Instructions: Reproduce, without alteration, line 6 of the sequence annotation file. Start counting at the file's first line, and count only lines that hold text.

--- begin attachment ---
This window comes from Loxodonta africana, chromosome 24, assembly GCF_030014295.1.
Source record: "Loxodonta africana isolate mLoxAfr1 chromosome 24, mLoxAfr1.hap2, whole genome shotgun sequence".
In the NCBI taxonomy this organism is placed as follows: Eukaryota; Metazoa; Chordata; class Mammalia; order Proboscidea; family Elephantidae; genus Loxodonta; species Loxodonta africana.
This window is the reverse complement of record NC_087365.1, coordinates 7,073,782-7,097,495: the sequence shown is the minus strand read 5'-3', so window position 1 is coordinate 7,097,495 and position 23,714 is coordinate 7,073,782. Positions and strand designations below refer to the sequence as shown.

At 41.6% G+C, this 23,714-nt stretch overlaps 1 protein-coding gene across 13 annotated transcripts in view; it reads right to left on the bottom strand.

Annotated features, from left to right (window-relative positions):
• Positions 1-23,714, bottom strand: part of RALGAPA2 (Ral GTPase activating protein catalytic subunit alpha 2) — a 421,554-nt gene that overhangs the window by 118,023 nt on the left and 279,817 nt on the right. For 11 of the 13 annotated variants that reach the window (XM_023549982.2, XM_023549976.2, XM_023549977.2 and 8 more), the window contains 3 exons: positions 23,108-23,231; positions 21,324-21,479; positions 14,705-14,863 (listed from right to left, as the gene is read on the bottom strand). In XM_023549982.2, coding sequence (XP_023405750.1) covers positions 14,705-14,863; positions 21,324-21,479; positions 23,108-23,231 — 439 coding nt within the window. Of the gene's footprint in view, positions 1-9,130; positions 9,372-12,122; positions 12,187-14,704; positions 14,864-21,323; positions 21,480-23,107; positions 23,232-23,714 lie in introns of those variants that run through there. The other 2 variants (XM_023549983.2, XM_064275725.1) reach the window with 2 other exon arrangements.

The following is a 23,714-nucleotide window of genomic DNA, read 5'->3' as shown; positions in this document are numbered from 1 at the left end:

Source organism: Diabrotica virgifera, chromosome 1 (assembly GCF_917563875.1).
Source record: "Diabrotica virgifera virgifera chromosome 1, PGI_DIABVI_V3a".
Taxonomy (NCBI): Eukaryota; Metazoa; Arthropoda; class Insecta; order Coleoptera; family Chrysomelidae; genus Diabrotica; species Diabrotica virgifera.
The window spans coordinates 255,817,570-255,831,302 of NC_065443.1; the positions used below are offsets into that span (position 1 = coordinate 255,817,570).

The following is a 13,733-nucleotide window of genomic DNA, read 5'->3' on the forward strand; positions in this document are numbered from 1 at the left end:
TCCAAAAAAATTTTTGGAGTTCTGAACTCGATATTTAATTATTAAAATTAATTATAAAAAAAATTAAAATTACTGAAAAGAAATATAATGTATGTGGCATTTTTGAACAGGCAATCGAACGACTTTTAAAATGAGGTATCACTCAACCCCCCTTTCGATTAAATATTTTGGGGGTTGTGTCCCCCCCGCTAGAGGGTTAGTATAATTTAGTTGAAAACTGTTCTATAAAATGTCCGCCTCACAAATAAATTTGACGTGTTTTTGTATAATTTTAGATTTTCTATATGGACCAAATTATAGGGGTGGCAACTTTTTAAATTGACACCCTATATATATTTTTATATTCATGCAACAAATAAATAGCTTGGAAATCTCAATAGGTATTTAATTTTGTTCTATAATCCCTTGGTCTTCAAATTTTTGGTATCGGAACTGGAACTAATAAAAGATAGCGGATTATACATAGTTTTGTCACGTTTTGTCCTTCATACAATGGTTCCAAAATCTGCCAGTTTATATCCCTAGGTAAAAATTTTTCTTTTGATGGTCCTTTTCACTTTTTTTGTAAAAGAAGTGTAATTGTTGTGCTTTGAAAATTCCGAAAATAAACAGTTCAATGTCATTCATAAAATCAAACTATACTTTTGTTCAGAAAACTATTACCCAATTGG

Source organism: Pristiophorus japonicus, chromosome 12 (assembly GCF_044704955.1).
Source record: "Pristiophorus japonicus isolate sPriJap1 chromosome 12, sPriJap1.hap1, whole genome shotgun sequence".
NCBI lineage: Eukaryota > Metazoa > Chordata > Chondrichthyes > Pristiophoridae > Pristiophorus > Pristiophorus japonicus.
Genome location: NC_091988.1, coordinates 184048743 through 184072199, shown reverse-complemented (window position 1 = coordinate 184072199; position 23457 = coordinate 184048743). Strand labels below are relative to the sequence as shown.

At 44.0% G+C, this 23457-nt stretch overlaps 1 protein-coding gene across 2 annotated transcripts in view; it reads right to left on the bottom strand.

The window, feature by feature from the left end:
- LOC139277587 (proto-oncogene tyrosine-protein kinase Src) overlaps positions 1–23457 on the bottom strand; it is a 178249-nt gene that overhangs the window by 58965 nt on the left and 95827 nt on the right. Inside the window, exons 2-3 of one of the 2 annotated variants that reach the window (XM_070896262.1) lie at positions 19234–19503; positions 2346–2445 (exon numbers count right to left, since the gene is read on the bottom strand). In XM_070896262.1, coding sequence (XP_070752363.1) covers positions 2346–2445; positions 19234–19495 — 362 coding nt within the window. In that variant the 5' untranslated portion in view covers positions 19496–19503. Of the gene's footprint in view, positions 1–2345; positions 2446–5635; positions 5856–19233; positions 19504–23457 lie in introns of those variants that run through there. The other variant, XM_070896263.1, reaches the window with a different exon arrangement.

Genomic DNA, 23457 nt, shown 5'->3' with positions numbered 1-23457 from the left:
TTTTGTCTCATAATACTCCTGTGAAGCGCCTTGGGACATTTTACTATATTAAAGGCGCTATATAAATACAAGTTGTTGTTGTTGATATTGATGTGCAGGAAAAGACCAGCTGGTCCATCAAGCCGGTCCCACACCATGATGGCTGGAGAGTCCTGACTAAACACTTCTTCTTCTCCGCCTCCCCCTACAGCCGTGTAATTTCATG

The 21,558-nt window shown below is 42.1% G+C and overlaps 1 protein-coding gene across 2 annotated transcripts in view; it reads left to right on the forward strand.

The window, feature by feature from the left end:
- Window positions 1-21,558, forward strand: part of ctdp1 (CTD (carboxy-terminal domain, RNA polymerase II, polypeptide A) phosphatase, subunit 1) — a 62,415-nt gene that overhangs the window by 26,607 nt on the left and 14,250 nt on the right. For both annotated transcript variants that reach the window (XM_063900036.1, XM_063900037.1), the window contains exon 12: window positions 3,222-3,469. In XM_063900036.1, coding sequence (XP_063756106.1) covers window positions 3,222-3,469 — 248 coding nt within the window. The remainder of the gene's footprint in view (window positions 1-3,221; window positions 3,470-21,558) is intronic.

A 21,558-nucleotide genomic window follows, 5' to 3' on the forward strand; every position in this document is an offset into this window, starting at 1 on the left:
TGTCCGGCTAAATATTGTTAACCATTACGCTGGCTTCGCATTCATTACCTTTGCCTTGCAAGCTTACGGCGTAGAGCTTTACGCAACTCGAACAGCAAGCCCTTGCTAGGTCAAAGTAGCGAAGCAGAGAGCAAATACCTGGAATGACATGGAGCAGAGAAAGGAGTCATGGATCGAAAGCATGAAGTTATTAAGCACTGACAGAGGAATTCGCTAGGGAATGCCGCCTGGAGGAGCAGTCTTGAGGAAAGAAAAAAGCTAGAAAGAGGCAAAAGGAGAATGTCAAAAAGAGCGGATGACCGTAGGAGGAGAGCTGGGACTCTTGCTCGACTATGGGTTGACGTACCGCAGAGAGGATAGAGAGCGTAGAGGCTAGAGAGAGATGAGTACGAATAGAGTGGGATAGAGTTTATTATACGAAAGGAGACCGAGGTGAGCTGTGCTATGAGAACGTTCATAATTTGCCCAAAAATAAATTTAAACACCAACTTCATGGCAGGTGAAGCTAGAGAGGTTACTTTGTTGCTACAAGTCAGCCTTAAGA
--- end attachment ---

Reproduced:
Annotated features, from left to right (window-relative positions):